For victims of hate crimes, Jussie Smollett case is a giant betrayal

Jussie Smollett leaves Chicago’s Cook County Jail after posting bond on Feb. 21.
(Nuccio DiNuzzo / Getty Images)

The dramatic unraveling of the story of a vicious attack on actor Jussie Smollett has spread deep concern among hate-crime victims that growing racist and anti-gay violence now may be more likely to go unreported and unpunished.

Last week, Chicago police arrested Smollett, the black, openly gay star of Fox television’s “Empire,” and charged him with orchestrating a fake encounter on a Chicago street with two men whom he alleged had assaulted him, hung a rope around his neck, and hurled homophobic and racist slurs while shouting, “This is MAGA country.”

Smollett, whose bold on-screen and public persona had made him an aspirational model for many young gay African Americans, is out on bail and maintains his innocence.


But as doubts have grown about his harrowing account, some gay Americans and racial minorities wonder whether their groups, already disproportionately targeted as victims, will have more trouble gaining the trust of law enforcement and the empathy and support of the public.

Jussie Smollett’s path from adorable child actor to ‘Empire’ star to felony suspect »

Peter Dunn, a 32-year-old writer and director in New York City, said the Smollett saga reminded him of an incident a dozen years ago in Ireland when he and his boyfriend were taunted and harassed by a group of white men as they walked on a Dublin street.

“I’ve never seen a black faggot before,” one shouted at Dunn, who is gay and black. The assailants then set upon Dunn, punching him and hitting him with a glass bottle. The couple fought off the attackers and police took the incident seriously, Dunn said, but he was left shaken for weeks.

Now he worries whether the fallout over Smollett’s case will accelerate distrust between police and victims, which historically has been a hurdle in reporting and investigating violent crimes triggered by racism, homophobia and other forms of discrimination.

“To have someone completely fabricate something like that is so disrespectful and terrifying for what is already a hard enough daily life as a black gay man,” Dunn said. “This will take us so many steps backward.”


From the instant it was reported, Smollett’s case was exacerbated by current tensions in American society: bitter divisions over Donald Trump’s presidency and policies; the growing specter of white supremacist violence and Civil War-era rhetoric; criticism of a hair-trigger media culture that acts as judge, jury and executioner in the court of public opinion.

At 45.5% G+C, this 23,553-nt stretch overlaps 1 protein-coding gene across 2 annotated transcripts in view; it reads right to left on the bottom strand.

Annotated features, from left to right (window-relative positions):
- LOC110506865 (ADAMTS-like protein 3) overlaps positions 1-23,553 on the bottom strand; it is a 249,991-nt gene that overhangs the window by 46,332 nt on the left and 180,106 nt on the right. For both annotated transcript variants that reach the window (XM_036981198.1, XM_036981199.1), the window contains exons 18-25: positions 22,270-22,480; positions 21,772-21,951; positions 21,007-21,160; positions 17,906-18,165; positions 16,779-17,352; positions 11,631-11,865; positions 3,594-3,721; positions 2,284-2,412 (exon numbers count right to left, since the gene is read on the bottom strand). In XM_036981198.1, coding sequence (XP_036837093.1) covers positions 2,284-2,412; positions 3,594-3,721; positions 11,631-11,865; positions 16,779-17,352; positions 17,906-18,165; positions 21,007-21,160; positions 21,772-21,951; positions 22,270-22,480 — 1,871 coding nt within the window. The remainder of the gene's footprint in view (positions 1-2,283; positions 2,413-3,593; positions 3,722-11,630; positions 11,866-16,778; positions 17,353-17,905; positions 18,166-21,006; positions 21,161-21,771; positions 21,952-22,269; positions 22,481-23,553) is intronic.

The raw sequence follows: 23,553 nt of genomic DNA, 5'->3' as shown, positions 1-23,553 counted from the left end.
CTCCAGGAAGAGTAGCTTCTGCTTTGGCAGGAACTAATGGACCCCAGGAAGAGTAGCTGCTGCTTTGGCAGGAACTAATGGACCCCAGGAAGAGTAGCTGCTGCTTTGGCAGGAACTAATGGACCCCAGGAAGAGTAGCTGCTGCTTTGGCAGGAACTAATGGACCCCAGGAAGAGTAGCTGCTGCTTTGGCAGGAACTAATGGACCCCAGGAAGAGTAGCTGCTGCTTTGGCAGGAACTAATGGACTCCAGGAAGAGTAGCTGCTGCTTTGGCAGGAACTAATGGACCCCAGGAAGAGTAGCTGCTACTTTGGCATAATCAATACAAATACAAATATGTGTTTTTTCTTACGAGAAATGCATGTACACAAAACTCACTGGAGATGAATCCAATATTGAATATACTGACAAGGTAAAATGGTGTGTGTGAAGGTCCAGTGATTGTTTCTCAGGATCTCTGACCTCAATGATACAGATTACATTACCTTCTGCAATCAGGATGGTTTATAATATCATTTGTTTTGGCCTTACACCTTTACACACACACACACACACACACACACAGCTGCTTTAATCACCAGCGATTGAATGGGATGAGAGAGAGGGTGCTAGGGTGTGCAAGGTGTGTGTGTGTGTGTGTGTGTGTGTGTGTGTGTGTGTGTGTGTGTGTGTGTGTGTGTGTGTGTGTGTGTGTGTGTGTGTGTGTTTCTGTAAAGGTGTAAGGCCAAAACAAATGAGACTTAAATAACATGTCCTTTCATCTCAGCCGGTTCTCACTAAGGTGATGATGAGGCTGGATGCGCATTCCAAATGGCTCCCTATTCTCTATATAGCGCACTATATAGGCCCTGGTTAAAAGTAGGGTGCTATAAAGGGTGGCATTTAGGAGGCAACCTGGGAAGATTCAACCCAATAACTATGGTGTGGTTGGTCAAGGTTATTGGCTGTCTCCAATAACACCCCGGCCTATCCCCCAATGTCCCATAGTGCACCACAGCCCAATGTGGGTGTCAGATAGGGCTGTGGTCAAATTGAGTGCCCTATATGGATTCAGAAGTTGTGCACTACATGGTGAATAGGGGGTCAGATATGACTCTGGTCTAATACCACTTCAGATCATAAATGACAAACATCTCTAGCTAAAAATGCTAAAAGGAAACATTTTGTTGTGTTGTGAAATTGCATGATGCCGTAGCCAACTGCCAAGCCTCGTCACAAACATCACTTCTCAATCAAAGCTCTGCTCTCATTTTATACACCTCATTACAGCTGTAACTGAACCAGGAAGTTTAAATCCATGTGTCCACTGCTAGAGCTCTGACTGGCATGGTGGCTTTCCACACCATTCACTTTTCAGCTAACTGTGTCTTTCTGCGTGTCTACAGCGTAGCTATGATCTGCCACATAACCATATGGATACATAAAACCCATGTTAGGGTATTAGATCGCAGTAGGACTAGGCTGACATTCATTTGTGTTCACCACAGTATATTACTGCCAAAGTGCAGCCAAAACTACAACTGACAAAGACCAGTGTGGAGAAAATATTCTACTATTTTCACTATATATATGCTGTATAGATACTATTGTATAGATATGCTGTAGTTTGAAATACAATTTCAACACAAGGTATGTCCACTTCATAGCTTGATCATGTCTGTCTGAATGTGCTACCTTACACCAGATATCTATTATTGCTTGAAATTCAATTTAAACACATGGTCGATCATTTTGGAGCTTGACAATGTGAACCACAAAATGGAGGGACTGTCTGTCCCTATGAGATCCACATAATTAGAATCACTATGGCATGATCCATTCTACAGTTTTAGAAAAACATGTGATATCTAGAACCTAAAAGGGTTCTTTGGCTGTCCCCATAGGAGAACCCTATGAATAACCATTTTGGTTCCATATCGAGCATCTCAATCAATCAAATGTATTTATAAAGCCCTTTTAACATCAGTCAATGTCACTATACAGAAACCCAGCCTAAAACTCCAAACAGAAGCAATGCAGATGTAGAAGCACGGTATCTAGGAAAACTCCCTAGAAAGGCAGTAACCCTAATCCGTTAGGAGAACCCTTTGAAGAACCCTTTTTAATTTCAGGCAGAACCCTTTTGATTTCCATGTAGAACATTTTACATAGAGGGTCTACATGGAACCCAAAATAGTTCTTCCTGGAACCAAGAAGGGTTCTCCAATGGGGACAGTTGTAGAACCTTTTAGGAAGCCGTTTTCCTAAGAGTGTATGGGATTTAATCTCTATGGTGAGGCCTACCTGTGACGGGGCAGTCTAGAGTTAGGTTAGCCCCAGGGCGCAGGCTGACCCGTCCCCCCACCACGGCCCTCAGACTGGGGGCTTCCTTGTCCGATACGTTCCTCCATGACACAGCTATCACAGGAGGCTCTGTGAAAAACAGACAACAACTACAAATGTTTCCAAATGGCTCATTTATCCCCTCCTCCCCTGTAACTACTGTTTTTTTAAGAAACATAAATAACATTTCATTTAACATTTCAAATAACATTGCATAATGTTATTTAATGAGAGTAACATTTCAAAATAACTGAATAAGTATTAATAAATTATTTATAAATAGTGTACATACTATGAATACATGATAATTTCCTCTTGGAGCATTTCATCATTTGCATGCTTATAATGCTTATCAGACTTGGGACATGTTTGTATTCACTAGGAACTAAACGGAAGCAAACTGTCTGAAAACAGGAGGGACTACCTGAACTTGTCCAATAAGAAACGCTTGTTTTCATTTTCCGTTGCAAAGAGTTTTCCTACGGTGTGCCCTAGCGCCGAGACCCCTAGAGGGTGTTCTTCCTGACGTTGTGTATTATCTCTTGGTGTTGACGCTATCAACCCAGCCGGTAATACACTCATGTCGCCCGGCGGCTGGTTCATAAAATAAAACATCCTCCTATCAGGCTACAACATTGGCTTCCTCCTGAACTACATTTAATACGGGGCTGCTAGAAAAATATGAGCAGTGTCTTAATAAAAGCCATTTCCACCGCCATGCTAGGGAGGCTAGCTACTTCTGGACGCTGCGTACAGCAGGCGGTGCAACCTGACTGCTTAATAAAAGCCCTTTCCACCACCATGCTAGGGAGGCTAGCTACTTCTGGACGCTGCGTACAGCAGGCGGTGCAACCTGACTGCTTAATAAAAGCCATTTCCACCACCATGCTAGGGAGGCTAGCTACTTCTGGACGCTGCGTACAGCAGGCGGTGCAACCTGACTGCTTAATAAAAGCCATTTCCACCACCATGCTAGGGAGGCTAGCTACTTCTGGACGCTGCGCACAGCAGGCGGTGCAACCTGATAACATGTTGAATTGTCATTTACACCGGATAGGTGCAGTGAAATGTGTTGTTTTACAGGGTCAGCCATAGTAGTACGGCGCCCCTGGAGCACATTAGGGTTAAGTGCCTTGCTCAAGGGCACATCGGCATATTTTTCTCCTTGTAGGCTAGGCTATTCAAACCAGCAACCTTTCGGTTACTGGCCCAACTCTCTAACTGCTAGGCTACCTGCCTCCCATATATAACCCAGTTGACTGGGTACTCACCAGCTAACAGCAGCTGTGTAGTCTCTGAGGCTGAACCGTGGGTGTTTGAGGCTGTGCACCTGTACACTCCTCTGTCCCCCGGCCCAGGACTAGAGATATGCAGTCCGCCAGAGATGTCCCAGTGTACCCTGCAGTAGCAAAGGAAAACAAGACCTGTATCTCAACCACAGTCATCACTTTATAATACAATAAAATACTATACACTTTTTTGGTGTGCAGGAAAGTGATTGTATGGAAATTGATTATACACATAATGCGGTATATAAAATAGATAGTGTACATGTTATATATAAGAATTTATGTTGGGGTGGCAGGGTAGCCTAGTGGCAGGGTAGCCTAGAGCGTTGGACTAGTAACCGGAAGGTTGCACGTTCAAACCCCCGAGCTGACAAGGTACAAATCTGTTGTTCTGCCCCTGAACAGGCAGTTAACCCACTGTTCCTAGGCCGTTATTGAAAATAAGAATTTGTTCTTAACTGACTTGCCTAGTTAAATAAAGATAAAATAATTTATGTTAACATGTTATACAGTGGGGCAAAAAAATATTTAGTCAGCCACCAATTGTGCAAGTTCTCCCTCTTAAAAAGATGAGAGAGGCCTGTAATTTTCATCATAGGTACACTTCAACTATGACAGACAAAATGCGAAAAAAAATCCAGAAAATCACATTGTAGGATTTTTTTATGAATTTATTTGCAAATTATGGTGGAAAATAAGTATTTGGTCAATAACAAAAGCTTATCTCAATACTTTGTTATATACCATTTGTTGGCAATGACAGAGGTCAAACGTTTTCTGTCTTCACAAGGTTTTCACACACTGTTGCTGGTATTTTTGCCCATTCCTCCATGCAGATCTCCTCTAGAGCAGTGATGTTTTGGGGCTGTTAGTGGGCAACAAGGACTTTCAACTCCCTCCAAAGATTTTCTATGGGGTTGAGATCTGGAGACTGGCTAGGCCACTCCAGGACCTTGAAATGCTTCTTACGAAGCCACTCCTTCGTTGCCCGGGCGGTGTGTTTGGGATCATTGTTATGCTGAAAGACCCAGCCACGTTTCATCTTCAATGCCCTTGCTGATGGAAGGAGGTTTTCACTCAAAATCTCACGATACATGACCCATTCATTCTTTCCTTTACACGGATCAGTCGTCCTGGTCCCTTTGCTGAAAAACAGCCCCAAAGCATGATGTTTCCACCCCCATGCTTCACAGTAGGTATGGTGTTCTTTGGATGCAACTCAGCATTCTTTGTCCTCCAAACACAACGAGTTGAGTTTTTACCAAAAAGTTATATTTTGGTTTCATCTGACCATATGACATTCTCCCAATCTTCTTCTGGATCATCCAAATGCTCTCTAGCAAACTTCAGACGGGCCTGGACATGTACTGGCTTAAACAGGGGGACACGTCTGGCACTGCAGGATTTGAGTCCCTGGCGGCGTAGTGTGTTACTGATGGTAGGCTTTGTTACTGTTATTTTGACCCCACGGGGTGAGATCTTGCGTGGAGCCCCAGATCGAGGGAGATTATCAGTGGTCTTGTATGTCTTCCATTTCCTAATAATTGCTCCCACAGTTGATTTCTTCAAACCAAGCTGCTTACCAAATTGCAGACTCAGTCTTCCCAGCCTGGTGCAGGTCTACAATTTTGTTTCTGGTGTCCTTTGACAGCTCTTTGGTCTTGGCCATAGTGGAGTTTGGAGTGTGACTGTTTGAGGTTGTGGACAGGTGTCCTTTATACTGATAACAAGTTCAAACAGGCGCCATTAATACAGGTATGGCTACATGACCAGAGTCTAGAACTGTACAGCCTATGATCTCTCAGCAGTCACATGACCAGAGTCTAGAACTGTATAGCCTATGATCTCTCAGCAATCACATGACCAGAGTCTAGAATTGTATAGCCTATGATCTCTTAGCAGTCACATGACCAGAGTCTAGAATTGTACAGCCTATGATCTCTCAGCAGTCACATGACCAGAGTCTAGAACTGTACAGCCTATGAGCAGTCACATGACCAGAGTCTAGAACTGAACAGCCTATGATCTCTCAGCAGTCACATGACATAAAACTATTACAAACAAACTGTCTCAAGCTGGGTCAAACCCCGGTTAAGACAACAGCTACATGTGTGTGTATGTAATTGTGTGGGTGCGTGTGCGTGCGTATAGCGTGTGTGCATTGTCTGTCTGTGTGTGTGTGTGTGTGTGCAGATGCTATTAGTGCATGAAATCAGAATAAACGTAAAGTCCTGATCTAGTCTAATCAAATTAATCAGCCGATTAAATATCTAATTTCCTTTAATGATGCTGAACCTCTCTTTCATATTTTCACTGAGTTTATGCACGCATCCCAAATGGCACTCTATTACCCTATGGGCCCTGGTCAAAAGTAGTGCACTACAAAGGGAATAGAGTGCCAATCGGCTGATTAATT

Following the actor’s arrest Thursday, victims’ advocates said there’s another source of societal division that can be added to that list.

“There’s a concern that now police, instead of saying, ‘Let me investigate,’ they’ll say, ‘Hmm, I wonder if this is like the Smollett investigation?’” said Richard Cohen, president of the Montgomery, Ala.-based Southern Poverty Law Center, which tracks hate groups and incidents. “Victims of any crime shouldn’t be viewed with suspicion and that’s what you worry about as a result of the Smollett case.”

At least one lawmaker already has pounced on the Smollett case to push legislation punishing hate-crime victims who cry wolf. Last week, Minnesota state Rep. Nick Zerwas announced that he will introduce a bill to increase the penalty to $3,000 and up to one year in jail for falsely reporting a hate crime.

In fact, false hate crime reports are exceedingly rare, and the number of hate crimes is rising. The federal government estimates that more than 250,000 hate crimes are committed every year. Only a fraction of those are reported to police, and a smaller sliver are submitted for logging to the FBI, which releases an annual count of hate crimes based on data voluntarily supplied by local law enforcement agencies.


In its most recent report, the bureau counted 7,175 hate crimes in 2017, a 17% increase from the prior year that was fueled by a rise in attacks against racial and religious minorities. The number represented the third consecutive year that hate crimes had gone up and the biggest year-by-year increase in hate crimes since 2001. In California, hate crimes grew by more than 17% since 2017 to 1,095, while Los Angeles showed a 16% increase to 263.

As with the nation overall, race-driven incidents were the most common form of hate crime in California, with black people being the most frequently targeted. Attacks against a person’s sexual orientation were the third-most-reported nationally and came in second in the state. In California and several other states, black people were also disproportionately targets of anti-LGBTQ incidents.